A passive collector device has been designed and tested to detect and quantify the level of infestation of monogenean parasites in rearing tanks.
Concerning Atlantic halibut, production of Viral Neural Necrosis (VNN) capsid protein is in progress and successful expression in E. coli, tobacco plants and Leishmania has been achieved. The technique is under optimization prior to larger scale production for vaccination.
Consumers Want Convenience
Besides the technical improvement of the selected species, the socio-economic research in DIVERSIFY includes solutions on perception of aquaculture products, market demand, buyer preferences, new product development, value adding and market development.
These outcomes will help the EU aquaculture sector and the supply industry in targeted marketing and improvement of its international competitive position. The macro-environmental context analysis indicated that most EU countries have a policy to increase fish consumption and that seafood consumption is already increasing in most EU countries.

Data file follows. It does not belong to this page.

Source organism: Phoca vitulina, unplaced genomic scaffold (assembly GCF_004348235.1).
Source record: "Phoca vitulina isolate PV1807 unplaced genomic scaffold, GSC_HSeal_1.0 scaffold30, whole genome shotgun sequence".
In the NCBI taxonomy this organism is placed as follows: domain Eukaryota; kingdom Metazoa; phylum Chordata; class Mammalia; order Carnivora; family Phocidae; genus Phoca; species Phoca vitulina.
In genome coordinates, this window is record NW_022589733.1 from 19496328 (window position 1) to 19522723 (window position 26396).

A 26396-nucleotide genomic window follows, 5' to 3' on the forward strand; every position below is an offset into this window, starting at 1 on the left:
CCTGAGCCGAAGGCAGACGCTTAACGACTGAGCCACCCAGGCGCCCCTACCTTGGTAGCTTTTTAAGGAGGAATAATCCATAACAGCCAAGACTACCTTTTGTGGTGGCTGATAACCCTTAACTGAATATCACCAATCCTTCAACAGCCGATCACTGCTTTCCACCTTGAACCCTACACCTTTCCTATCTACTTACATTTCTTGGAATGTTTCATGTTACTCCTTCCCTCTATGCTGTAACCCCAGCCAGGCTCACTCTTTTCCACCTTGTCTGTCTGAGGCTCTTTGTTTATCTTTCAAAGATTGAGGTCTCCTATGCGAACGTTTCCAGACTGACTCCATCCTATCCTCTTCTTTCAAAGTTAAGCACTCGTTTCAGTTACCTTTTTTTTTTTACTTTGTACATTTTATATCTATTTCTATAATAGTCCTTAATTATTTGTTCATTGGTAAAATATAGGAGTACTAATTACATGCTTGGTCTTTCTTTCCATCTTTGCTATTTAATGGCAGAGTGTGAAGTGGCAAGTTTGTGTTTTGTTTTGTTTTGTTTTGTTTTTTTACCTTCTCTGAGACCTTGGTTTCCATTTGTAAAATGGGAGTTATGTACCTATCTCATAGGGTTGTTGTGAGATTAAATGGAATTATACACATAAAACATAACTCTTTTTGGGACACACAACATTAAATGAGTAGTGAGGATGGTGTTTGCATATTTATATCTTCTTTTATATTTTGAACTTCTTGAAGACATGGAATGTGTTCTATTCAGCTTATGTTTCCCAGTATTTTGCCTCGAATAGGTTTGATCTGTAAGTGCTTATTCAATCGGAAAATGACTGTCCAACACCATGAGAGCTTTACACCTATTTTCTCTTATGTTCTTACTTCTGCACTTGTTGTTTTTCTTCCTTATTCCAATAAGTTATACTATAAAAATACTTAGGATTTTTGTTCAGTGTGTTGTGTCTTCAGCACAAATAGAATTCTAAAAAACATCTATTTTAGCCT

This growth can only be realized at the expense of other protein sources, due to the stabilization of the protein market during the last few years.
Consumer preferences concerning farmed fish seem to converge to convenience and fresh standardized products, such as fish fillets, portioned meals and processed foods.
A consumer survey performed in the project has identified three consumer segments: (1) involved traditional consumers who know relatively more about fish and who have a more open mind to buy new fish products; (2) involved innovators: who know relatively more about and who have a more open mind to buy new fish products and (3) ambiguous indifferent: who know relatively less about fish and who are less open to buy new fish products.
Overall, the project has been making good progress in studying the six species and acquiring important knowledge for the development of culture methods. In the area of socioeconomics, DIVERSIFY has contributed to the identification of solutions to improve the perception of aquaculture products, market demand, buyer preferences, new product development and market development.
The results obtained so far have been presented at scientific conferences, as well as in the annual coordination meetings. The results are also available on the project’s website.
This article was taken from the May 2016 Sustainable Aquaculture Magazine.
TheFishSite News Desk